Uniformity, Bipolarization and Pluriformity Captured as Generic Stylized Behavior with an Agent-Based Simulation Model of Attitude Change
This paper focuses at the dynamics of attitude change in large groups. A multi-agent computer simulation has been developed as a tool to study hypothesis we take to study these dynamics. A major extension in comparison to earlier models is that Social Judgment Theory is being formalized to incorporate processes of assimilation and contrast in persuasion processes. Results demonstrate that the attitude structure of agents determines the occurrence of assimilation and contrast effects, which in turn cause a group of agents to reach consensus, to bipolarize, or to develop a number of subgroups sharing the same position. Subsequent experiments demonstrate the robustness of these effects for a different formalization of the social network, and the susceptibility for population size.
Keywordsattitude dynamics Social Judgment Theory agent based simulation
Unable to display preview. Download preview PDF.
- Deffuant, G., D. Neau, F. Amblard and G. Weisbuch (2001), “Mixing Beliefs Among Interacting Agents,” Advances in Complex Systems, 3, 87–98.Google Scholar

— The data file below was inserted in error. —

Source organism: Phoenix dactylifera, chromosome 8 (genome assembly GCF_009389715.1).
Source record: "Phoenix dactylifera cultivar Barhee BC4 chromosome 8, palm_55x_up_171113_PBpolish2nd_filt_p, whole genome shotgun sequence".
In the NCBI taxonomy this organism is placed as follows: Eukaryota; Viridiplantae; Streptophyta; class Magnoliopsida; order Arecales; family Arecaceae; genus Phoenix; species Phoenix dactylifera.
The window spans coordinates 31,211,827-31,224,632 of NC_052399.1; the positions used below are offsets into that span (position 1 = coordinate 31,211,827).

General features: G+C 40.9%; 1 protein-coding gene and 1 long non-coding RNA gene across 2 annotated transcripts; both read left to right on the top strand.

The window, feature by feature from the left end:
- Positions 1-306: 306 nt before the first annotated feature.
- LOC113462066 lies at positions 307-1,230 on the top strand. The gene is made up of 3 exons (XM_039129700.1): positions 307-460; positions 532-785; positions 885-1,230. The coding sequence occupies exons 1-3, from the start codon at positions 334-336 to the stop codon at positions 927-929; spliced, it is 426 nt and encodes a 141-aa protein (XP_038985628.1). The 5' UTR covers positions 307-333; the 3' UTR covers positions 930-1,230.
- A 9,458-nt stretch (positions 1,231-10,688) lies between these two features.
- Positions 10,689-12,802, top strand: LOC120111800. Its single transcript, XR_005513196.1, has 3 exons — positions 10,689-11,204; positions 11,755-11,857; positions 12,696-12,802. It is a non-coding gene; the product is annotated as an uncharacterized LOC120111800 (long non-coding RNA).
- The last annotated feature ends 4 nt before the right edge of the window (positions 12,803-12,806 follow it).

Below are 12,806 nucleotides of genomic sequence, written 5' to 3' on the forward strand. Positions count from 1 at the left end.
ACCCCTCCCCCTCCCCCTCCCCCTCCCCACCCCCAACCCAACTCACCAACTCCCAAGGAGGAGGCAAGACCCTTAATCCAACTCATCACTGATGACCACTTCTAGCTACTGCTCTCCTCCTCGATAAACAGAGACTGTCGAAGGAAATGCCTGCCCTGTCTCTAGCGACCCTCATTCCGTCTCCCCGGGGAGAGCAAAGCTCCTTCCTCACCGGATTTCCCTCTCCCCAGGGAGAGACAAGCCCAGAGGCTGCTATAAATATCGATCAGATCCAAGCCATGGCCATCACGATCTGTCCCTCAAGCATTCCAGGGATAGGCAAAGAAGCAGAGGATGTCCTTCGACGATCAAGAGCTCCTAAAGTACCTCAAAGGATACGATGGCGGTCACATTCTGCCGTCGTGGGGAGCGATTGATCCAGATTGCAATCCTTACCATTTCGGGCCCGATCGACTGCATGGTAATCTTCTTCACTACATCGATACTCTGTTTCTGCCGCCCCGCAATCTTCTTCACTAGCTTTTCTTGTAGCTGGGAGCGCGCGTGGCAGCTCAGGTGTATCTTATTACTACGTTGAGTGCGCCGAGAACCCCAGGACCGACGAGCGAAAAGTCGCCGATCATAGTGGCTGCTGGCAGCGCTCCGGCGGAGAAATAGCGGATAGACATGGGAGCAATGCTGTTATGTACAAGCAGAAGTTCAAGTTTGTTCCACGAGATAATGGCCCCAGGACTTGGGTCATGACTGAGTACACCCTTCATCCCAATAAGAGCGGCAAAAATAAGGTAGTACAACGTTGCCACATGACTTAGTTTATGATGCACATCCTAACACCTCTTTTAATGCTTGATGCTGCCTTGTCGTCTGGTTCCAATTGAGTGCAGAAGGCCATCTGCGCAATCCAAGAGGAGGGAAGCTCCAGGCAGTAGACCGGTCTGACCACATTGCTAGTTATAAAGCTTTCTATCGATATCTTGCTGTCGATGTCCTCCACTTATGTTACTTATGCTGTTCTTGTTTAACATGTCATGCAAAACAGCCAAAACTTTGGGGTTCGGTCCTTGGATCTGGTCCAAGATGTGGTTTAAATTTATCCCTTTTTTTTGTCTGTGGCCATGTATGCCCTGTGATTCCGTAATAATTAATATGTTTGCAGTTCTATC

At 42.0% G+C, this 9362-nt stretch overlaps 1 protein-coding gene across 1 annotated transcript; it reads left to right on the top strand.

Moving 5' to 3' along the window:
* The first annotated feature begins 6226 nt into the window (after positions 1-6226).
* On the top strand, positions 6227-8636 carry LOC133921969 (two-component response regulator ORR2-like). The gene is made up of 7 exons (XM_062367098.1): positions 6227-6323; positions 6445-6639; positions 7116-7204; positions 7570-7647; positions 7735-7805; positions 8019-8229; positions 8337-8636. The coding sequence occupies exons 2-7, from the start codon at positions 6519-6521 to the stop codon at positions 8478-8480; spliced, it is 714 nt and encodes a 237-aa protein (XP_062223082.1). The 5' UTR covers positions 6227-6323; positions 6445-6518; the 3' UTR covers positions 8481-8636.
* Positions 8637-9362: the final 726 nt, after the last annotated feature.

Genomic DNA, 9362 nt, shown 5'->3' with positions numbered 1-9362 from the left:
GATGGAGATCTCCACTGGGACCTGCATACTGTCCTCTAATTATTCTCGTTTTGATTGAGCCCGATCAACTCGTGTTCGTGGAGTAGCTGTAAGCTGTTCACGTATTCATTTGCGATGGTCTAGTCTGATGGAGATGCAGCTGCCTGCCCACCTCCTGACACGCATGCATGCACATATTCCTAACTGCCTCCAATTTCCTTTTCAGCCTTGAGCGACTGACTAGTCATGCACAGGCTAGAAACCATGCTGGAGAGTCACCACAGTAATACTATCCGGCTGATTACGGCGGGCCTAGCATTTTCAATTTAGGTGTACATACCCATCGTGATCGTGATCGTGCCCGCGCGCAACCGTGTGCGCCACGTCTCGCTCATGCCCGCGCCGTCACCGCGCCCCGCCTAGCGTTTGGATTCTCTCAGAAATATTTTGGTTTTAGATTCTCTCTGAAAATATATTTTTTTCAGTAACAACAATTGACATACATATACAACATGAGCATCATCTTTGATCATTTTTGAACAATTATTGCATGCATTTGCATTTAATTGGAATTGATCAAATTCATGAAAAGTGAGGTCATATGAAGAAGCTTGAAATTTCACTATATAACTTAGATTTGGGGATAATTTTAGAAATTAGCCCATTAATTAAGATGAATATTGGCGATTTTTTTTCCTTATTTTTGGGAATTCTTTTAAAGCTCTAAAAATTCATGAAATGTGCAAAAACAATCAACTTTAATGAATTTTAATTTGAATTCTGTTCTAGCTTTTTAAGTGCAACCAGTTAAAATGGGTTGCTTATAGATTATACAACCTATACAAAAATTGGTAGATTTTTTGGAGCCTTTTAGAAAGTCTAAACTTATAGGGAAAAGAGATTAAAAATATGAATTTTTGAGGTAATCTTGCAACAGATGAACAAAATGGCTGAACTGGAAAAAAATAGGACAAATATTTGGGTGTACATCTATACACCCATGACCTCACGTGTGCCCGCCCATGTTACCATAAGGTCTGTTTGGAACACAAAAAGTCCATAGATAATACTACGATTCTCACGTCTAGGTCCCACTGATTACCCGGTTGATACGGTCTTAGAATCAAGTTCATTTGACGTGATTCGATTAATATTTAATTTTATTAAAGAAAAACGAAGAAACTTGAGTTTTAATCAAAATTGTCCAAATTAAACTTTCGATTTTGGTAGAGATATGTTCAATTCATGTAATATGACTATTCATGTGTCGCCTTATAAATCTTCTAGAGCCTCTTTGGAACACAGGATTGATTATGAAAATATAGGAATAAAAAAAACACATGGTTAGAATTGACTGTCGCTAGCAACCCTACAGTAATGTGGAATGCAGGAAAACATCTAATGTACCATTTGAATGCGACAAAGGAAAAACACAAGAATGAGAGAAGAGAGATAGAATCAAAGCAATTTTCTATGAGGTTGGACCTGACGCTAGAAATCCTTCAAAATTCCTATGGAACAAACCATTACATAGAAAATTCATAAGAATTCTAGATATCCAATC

- Deffuant, G., F. Amblard, G. Weisbuch and T. Faure (2002), “How can Extremism Prevail? A Study Based on the Relative Agreement Interaction Model,” Journal of Artificial Societies and Social Simulation, 5(4), ≪http://jasss.soc.surrey.ac.uk/5/4/1.html≫
- Galam, S. (1999), “Application of Statistical Physics to Politics,” Physica A, 274, 132–139.Google Scholar
- Hegselmann, R. and U. Krause (2002), “Opinion Dynamics and Bounded Confidence Models, Analysis and Simulation,” Journal of Artificial Societies and Social Simulation, 5(3), ≪http://jasss.soc.surrey.ac.uk/5/3/2.html≫
- Latane, B. and A. Nowak (1997), “Self-Organizing Social Systems: Necessary and Sufficient Conditions for the Emergence of Clustering, Consolidation, and Continuing Diversity,” in G.A. Barnett and F.J. Boster (Eds.) Progress in Communication Sciences, Ablex Publishing Corporation.Google Scholar
- O’Keefe, D.J. (1990), Persuasion Theory and Research. Sage Publishing, Newbury Park, California. Sherif, M. and C.I. Hovland (1961). Social Judgment. Yale University Press, New Haven, CT.Google Scholar
- Weisbuch, G., G. Deffuant, F. Amblard, F. and J.-P. Nadal (2002), “Meet, Discuss and Segregate!,” Complexity, 7(3), 55–63.Google Scholar